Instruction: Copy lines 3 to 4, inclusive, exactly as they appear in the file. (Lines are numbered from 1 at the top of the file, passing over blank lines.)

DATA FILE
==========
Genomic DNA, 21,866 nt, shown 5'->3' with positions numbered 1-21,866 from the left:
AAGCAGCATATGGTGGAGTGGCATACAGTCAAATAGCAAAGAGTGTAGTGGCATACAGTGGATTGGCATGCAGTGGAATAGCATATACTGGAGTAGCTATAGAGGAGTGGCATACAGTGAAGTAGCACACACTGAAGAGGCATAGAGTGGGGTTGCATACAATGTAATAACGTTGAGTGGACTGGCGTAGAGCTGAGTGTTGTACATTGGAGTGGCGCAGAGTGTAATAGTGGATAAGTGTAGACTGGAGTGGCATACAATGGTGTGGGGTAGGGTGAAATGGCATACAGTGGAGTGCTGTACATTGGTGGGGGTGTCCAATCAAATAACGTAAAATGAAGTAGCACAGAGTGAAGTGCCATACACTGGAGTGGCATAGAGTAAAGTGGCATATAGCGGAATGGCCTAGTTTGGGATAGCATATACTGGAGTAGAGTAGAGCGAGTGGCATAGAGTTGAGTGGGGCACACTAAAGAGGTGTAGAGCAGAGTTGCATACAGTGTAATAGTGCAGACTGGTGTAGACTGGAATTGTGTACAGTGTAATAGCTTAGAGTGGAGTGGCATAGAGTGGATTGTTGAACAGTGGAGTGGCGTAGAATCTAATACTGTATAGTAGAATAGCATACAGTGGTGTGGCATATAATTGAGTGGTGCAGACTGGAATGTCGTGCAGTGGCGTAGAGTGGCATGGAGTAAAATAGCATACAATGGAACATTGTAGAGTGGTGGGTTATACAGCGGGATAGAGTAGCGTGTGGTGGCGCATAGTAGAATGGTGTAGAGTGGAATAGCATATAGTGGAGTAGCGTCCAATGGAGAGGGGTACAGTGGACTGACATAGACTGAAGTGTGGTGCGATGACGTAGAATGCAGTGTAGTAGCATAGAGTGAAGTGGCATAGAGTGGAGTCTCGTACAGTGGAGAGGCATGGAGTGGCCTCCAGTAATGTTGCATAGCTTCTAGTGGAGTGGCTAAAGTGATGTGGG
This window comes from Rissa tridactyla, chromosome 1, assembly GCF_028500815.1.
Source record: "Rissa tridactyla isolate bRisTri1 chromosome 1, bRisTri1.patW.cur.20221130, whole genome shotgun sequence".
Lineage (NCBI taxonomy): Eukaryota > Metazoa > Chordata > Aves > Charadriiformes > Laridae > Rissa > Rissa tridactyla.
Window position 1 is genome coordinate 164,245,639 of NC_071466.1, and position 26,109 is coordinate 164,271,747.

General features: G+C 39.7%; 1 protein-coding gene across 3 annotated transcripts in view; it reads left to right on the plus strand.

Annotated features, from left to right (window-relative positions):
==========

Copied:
This window comes from Rissa tridactyla, chromosome 1, assembly GCF_028500815.1.
Source record: "Rissa tridactyla isolate bRisTri1 chromosome 1, bRisTri1.patW.cur.20221130, whole genome shotgun sequence".